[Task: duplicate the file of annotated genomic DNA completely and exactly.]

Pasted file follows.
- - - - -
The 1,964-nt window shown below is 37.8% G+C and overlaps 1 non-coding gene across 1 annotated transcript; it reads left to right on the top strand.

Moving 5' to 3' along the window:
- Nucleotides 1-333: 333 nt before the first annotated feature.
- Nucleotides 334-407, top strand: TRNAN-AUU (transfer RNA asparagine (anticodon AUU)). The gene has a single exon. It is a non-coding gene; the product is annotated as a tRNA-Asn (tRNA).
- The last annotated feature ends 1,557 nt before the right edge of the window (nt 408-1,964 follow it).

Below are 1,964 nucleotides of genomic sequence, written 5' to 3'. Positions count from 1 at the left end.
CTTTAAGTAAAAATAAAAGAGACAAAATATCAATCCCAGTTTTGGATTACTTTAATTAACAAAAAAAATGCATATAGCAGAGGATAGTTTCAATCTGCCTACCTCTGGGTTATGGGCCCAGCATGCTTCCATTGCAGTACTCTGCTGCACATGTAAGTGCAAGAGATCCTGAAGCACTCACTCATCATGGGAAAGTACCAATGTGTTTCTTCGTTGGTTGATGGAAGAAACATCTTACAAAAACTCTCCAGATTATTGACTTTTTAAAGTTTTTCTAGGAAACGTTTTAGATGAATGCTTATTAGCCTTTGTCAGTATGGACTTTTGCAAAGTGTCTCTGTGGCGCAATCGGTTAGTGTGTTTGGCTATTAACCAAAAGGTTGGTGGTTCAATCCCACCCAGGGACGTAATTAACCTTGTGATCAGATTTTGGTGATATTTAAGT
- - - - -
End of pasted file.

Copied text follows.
The 1,964-nt window shown below is 37.8% G+C and overlaps 1 non-coding gene across 1 annotated transcript; it reads left to right on the top strand.

Moving 5' to 3' along the window:
- Nucleotides 1-333: 333 nt before the first annotated feature.
- Nucleotides 334-407, top strand: TRNAN-AUU (transfer RNA asparagine (anticodon AUU)). The gene has a single exon. It is a non-coding gene; the product is annotated as a tRNA-Asn (tRNA).
- The last annotated feature ends 1,557 nt before the right edge of the window (nt 408-1,964 follow it).

Below are 1,964 nucleotides of genomic sequence, written 5' to 3'. Positions count from 1 at the left end.
CTTTAAGTAAAAATAAAAGAGACAAAATATCAATCCCAGTTTTGGATTACTTTAATTAACAAAAAAAATGCATATAGCAGAGGATAGTTTCAATCTGCCTACCTCTGGGTTATGGGCCCAGCATGCTTCCATTGCAGTACTCTGCTGCACATGTAAGTGCAAGAGATCCTGAAGCACTCACTCATCATGGGAAAGTACCAATGTGTTTCTTCGTTGGTTGATGGAAGAAACATCTTACAAAAACTCTCCAGATTATTGACTTTTTAAAGTTTTTCTAGGAAACGTTTTAGATGAATGCTTATTAGCCTTTGTCAGTATGGACTTTTGCAAAGTGTCTCTGTGGCGCAATCGGTTAGTGTGTTTGGCTATTAACCAAAAGGTTGGTGGTTCAATCCCACCCAGGGACGTAATTAACCTTGTGATCAGATTTTGGTGATATTTAAGT